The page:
Implementation of Non-Restoring Division Algorithm for Unsigned Integer

In the previous article, we have already discussed the Non-Restoring Division Algorithm. In this article, we will discuss the implementation of this algorithm.

Non-restoring division algorithm is used to divide two unsigned integers. The other form of this algorithm is Restoring Division. This algorithm is different from the other algorithm because here, there is no concept of restoration and this algorithm is less complex than the restoring division algorithm. Let the dividend Q = 0110 and the divisor M = 0100. The following table demonstrates the step by step solution for the given values:

Accumulator-A(0) Dividend-Q(6) Status
Initial Values
0000 0111 0101(M)
Step1:Left-Shift
0000 111_
Operation:A – M 1011 1110 Unsuccessful(-ve)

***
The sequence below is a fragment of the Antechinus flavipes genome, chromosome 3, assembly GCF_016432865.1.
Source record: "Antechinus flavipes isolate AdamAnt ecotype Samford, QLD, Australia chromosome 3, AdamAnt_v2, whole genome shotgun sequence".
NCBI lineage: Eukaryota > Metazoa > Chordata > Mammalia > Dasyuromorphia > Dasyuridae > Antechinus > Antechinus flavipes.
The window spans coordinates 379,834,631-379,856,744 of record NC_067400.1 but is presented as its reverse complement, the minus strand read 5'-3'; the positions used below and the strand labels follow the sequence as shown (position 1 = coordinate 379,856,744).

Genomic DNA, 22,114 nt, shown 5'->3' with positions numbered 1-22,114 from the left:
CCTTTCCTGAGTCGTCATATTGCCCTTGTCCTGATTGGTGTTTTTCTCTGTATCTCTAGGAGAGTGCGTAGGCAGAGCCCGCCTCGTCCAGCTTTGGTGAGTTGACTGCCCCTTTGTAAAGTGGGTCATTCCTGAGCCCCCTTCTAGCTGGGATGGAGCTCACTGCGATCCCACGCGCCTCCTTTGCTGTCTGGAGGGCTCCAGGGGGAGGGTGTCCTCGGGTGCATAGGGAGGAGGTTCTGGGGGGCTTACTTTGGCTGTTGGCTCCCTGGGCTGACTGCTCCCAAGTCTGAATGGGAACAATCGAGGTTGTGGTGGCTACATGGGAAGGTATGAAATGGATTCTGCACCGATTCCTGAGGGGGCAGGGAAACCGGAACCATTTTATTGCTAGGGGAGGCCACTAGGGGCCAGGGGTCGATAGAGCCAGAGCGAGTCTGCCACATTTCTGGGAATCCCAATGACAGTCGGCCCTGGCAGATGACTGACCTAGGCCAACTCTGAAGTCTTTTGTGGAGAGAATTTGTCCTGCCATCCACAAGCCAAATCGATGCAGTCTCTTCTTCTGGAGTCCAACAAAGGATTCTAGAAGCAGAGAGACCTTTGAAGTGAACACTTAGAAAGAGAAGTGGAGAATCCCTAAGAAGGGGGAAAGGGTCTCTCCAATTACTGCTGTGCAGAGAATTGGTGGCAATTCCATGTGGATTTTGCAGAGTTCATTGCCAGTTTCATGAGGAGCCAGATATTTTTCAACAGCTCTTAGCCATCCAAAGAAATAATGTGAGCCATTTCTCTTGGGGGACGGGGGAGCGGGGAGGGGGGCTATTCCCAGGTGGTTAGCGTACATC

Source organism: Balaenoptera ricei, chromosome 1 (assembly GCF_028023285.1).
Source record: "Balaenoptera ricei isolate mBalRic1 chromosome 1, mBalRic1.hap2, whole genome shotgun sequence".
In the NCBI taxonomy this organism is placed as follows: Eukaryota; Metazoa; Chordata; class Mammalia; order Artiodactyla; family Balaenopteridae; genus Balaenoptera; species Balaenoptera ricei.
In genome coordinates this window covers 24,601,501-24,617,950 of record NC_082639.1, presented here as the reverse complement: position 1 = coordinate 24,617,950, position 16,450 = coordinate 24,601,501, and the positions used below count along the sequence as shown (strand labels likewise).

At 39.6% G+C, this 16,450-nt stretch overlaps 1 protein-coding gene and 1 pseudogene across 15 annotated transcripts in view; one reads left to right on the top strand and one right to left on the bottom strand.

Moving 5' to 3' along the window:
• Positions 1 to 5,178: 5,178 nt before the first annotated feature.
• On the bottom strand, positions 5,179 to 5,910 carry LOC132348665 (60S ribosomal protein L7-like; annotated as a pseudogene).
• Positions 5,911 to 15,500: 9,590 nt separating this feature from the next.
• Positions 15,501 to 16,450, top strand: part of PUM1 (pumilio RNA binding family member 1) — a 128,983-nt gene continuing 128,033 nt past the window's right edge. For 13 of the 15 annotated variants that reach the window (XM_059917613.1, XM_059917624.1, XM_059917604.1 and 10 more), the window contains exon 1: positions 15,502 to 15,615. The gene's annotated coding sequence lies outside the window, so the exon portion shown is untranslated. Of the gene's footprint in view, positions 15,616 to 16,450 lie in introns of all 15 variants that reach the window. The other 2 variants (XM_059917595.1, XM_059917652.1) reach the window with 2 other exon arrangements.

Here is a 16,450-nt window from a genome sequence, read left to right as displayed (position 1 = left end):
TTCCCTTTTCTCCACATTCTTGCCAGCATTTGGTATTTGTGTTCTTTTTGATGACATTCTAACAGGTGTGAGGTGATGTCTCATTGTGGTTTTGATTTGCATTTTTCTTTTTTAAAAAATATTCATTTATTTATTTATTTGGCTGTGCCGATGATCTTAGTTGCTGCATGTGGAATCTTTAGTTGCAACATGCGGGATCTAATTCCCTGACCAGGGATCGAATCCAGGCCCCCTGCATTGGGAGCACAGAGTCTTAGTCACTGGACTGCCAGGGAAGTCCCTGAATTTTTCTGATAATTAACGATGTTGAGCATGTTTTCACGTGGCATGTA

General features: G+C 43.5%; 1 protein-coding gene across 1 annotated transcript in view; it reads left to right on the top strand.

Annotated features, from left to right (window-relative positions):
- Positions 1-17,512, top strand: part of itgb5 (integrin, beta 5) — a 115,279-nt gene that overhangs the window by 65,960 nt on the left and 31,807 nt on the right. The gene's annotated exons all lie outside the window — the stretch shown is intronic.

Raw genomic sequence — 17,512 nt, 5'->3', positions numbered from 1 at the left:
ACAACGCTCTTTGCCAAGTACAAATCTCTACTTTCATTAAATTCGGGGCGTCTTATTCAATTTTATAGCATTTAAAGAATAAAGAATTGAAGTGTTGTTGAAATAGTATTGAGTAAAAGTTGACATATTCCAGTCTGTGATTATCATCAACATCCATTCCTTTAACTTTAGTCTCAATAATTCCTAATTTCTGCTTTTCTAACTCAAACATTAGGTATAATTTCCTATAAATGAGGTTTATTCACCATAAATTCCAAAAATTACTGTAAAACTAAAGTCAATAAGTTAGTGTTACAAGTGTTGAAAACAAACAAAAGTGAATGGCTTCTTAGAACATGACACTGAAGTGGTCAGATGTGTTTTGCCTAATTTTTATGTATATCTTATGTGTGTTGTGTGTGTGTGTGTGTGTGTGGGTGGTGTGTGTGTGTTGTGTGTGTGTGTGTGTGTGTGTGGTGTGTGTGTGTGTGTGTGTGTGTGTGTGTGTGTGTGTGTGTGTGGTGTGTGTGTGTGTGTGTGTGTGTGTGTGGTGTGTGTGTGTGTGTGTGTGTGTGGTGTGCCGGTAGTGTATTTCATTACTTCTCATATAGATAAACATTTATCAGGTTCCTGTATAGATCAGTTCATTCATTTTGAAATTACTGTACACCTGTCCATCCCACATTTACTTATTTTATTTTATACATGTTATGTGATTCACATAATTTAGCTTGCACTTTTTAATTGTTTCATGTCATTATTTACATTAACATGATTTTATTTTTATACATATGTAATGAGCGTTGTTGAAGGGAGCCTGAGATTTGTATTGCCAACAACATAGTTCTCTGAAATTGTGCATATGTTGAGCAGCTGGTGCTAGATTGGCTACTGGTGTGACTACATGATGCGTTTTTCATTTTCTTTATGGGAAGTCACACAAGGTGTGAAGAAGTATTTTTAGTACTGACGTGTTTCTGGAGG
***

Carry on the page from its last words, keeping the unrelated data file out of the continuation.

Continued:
A+M in Next Step
Step2:Left-Shift
0111 110_
Operation:A + M 1100 1100 Unsuccessful(-ve)
A+M in Next Step
Step3:Left-Shift
1001 100_
Operation:A + M 1110 1000 Unsuccessful(-ve)
A+M in Next Step
Step4:Left-Shift
1101 000_
Operation:A + M 0010 0001 Successful(+ve)
Remainder(2) Quotient(1)

Approach: From the above solution, the idea is to observe that the number of steps required to compute the required quotient and remainder is equal to the number of bits in the dividend. Initially, let the dividend be Q and the divisor be M and the accumulator A = 0. Therefore:

  1. At each step, left shift the dividend by 1 position.
  2. Subtract the divisor from A (A – M).
  3. If the result is positive then the step is said to be “successful”. In this case, the quotient bit will be “1” and the restoration is NOT Required. So, the next step will also be subtraction.
  4. If the result is negative then the step is said to be “unsuccessful”. In this case, the quotient bit will be “0”. Here, the restoration is NOT performed like the restoration division algorithm. Instead, the next step will be ADDITION in place of subtraction.
  5. Repeat steps 1 to 4 for all bits of the Dividend.

Below is the implementation of the above approach:

filter_none

edit
close

play_arrow

link
brightness_4
code

# Python program to divide two 
# unsigned integers using